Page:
Plenty has happened in the last year, but some things never change, like the holidays. This article was posted last December 16, 2013, but I decided it could use some updates, so here is the new extended version.
Gathering family on the holidays is a joyful thing. For some, reunions may be rare, so it’s important to enjoy one when they can. When families get together, there are a few things they love to do: eat, drink, laugh and argue. Now when I say argue, I don’t mean anything malicious, but how many times have you been with family and a heated debate on a particular topic erupted? You may have even been involved! Now, who among us doesn’t like a good debate? They can be stimulating and informative, but the trick is to isolate the intensity so that it doesn’t escalate, cause let’s face it, we’re all stubborn and want to be right all the time. Here are some touchy subjects to beware of and the ways to approach them.
Politics shows up on every list of this sort. Everyone has their opinions and stances and most people rarely budge or for that matter admit to being wrong. So any efforts to sway these beliefs are a practice in futility and only end in frustration. It’s fine to state your position, but don’t demean anyone else’s and try to find some common ground. In the end you should come to some amicable agreement, even if it is to just agree to disagree.
This is an outcrop of political talk. This is where things get really weird. It can unite people in their suspicion of the government, it can be entertaining, or it could also be volatile. It really depends on everyone’s personality, so if you think getting into conspiracy theories is a bad idea, general rule of thumb would be to avoid discussion of 9/11 or JFK.
Another usual suspect, but I believe it depends. A family usually belongs to and has an established religious denomination so there isn’t too much danger of disagreement. Even if you’ve got a few atheists in the mix (usually the disillusioned youth), they don’t really bother to express dissent, out of respect to religious elders and general understanding of the futility. Where it gets tricky is when there is an in-law of a different religious background. It’s okay to discuss the theological principles of a different religion, because it shows interest and respect, but to debate the inconsistencies or virtues of each, doesn’t really go anywhere positive.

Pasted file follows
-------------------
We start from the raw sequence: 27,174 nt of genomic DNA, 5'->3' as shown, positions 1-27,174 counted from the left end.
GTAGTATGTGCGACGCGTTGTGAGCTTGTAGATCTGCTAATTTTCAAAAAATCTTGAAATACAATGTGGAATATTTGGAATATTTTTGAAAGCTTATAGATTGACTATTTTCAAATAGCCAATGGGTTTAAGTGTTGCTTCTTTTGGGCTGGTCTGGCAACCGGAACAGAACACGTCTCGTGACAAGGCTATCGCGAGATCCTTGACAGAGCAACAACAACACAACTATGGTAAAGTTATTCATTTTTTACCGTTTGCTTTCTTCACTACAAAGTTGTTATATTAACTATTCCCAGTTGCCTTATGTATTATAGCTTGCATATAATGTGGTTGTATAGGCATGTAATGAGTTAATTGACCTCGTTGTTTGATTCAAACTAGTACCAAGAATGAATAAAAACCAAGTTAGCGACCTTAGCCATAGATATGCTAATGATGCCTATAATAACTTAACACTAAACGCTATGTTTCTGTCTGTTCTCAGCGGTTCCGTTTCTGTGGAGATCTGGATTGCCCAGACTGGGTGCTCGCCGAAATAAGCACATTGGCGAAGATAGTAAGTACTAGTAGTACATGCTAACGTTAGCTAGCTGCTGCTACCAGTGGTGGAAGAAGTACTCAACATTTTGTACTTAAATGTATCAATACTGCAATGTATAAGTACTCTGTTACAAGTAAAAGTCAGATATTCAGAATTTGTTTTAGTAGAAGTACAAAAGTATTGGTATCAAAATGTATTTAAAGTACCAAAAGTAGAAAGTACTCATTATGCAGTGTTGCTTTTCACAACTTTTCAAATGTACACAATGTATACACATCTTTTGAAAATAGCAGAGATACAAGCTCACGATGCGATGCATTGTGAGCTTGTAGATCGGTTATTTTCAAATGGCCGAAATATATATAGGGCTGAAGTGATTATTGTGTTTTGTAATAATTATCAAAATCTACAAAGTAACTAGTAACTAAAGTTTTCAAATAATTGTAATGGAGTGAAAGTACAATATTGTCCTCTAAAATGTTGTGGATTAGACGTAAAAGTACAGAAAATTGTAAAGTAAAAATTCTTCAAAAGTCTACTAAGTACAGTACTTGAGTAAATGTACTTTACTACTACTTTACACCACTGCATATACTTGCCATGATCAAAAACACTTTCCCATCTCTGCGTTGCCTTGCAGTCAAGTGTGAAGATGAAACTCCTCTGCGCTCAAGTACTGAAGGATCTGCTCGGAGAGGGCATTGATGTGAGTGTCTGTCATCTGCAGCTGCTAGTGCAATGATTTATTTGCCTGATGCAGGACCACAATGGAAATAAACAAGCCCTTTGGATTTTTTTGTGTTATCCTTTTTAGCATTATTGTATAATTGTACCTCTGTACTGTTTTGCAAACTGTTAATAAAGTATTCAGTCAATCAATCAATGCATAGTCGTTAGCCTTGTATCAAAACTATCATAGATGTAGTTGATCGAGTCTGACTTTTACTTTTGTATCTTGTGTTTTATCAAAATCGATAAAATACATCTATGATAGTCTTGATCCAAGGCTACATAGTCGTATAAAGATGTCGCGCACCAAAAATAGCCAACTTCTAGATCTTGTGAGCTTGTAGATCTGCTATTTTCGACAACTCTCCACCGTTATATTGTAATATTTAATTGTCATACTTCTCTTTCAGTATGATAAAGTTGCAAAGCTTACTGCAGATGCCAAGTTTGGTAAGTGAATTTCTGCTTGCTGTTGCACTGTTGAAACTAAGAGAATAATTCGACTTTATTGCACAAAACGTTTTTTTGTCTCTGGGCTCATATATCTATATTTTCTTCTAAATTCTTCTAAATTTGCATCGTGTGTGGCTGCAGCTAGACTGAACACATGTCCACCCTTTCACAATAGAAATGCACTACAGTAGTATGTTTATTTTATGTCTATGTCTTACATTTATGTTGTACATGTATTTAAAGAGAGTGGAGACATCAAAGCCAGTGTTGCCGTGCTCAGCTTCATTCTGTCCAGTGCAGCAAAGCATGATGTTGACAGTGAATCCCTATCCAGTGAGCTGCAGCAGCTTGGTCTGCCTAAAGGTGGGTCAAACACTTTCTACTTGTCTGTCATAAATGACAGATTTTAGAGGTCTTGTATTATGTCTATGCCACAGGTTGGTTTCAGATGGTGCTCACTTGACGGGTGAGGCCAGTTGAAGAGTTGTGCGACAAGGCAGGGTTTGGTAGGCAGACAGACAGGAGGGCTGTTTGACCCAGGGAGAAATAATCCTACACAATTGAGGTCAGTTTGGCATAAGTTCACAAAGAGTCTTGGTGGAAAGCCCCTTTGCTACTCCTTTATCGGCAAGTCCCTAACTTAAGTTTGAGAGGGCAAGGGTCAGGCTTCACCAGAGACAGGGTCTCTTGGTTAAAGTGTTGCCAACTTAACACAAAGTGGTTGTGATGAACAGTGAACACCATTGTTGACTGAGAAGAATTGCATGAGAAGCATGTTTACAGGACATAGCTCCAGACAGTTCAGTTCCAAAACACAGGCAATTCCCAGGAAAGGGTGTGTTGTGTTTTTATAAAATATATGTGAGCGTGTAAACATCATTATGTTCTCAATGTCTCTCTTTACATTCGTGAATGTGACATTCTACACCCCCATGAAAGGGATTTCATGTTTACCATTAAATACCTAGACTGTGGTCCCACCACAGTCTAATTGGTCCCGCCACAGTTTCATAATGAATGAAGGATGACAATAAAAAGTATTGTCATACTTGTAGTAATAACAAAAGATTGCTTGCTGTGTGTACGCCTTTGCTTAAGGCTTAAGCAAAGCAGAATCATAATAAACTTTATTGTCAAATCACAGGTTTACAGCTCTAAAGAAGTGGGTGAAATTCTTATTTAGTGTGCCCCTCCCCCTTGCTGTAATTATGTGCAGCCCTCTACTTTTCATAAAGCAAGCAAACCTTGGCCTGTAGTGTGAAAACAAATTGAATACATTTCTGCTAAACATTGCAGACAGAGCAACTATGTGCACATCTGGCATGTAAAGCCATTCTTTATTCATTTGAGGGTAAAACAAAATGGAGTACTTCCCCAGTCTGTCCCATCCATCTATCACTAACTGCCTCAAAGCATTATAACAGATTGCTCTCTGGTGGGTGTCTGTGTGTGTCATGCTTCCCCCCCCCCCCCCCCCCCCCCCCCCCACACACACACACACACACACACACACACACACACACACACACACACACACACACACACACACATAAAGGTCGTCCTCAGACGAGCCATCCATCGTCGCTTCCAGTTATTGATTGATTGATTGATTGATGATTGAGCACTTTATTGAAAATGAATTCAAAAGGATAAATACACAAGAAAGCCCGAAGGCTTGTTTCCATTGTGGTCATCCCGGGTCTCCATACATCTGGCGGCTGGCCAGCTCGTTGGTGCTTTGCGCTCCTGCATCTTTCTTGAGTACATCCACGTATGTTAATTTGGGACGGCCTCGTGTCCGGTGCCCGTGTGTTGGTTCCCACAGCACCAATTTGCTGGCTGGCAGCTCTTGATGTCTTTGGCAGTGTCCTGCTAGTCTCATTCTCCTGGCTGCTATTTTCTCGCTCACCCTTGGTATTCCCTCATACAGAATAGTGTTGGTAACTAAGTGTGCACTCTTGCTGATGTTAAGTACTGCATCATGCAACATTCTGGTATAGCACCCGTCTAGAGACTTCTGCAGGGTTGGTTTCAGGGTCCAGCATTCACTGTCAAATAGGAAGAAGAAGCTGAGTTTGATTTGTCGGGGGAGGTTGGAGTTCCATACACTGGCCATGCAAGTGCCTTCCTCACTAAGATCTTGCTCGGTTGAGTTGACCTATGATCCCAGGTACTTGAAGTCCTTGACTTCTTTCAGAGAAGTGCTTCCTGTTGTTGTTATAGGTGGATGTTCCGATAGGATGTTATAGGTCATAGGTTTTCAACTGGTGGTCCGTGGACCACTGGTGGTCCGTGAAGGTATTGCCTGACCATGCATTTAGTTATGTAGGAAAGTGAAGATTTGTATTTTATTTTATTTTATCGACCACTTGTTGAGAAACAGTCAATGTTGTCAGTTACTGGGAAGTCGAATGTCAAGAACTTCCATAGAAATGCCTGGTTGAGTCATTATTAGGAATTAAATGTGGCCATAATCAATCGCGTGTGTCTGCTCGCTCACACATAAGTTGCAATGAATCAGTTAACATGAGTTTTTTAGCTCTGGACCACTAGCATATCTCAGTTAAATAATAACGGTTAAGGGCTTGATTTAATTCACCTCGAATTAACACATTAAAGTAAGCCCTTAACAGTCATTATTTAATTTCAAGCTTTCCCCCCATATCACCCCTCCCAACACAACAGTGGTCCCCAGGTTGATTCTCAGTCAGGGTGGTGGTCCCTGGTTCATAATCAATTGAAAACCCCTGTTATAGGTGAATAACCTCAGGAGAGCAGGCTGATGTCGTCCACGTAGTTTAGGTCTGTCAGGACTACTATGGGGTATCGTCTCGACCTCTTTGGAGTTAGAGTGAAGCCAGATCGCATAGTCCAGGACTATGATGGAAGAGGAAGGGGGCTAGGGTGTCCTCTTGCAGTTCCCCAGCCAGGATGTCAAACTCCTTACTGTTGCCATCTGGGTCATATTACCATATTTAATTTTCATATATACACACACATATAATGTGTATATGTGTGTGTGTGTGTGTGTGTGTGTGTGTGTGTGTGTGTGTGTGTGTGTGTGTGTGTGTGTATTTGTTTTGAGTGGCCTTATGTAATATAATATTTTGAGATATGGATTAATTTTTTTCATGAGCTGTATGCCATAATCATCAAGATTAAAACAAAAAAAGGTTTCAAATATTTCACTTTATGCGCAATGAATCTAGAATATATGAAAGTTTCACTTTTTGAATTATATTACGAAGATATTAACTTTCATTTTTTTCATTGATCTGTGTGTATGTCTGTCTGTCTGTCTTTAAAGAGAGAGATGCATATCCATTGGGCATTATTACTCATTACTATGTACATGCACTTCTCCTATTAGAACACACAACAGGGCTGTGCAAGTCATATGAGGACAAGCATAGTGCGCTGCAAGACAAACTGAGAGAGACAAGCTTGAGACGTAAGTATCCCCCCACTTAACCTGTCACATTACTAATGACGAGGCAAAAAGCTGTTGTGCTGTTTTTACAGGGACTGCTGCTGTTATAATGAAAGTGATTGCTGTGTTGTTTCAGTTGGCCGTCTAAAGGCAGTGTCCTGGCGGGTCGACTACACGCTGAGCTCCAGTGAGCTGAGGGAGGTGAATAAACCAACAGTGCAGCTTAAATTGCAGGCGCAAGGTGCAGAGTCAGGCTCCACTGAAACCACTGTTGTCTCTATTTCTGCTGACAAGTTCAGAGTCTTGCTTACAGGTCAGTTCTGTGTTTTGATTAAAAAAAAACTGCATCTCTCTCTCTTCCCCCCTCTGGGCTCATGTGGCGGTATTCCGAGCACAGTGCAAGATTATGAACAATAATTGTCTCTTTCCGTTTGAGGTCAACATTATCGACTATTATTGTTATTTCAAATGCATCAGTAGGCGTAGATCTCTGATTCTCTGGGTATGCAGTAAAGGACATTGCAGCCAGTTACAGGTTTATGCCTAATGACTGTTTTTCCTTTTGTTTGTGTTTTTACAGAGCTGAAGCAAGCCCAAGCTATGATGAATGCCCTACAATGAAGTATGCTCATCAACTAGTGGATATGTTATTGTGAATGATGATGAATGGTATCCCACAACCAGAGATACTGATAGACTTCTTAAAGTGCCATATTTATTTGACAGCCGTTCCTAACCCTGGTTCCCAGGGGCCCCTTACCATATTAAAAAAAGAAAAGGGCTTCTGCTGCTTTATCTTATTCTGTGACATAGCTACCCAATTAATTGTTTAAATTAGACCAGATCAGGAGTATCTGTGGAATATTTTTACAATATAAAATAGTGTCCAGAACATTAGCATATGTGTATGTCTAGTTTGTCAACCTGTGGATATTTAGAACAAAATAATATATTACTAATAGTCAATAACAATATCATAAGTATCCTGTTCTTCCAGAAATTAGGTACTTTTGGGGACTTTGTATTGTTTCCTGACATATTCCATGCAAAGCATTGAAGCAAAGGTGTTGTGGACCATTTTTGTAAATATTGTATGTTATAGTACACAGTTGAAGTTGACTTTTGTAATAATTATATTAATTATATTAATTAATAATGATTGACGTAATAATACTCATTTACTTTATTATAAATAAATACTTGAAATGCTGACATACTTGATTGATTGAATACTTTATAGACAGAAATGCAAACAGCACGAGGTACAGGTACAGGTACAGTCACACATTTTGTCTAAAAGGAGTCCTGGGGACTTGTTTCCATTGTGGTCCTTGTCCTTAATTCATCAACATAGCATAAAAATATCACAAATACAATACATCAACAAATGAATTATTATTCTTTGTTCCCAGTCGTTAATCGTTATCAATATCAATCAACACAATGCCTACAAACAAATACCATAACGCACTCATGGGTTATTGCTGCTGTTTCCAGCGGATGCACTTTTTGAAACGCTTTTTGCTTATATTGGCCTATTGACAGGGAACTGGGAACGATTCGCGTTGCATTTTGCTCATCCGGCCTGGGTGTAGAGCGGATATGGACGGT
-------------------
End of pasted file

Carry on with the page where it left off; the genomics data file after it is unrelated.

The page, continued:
Investing in stock is essentially gambling, and not everyone wins. So in one family, there are bound to be winners and losers in the stock market, and putting these two groups in a room together could create a problem if the topic comes up. No one should be smug about making money in the market or demean the choices of the person who lost money. Everyone should be supportive, give advice on good investments or warning about bad ones. In general, economic issues can be particularly touchy subjects, so try not to get into them too deeply, since it can become very ideological. Also, refer back to the politics section since you’re bound to get into that if economics becomes a topic of discussion.
More and more as I get older, I am confronted with thinly veiled racism, which can really throw the wrench into the gears of friendly conversation. Given recent events, this past year has been incredibly tough on race relations, particularly with regard to the police. I am not here to throw down any opinions but chances are your uncles won’t be as restrained, so if you get roped into this controversial topic by someone you don’t see eye to eye with, all I can suggest is that you confront it. And I don’t mean “confront” in the sense of hostility, I mean in the sense that you listen to what someone has to say, consider it, lay down your argument in a constructive fashion and await rebuttal. This kind of conversation can be tense, so instead of attacking opinions with makes people defensive and react in anger, merely challenge them and things might end amicably.
Do you have a boyfriend/girlfriend?
There is nothing worse for the single person struggling to find romance than the proverbial grandmother prying into your love life. You’re worried about getting a second date and her mind is on wedding bells and great grandchildren. This is usually diffused by a simple “No,” but if you’re like me, relationship conversations with family members are generally uncomfortable. My nightmare scenario is being asked by Gran if I have tried Tinder yet. If you are in a relationship then disregard the above, but realize you might have to answer some harder followup questions.
When is the right time to own up for the bad behavior you have vehemently denied throughout your life but which your parents and family members—by virtue of common sense and life experience—know you have done, but may not be ready to hear themselves? When can you admit that the smell on your sweater all those years ago wasn’t incense? When can you stop pretending that a good chunk of our teenage years weren’t spent trying to get away with what the law and the good book deem to be wrong? I don’t know. I don’t want to have that conversation just yet. Maybe try your luck. Start small and go bigger every year. Who knows, it might actually be fun.
No one has to avoid these topics, since no one wants to have boring small talk with family, but we should all be aware of how to approach these topics to be respectful to the people we love, even if we don’t necessarily agree with their opinions or beliefs.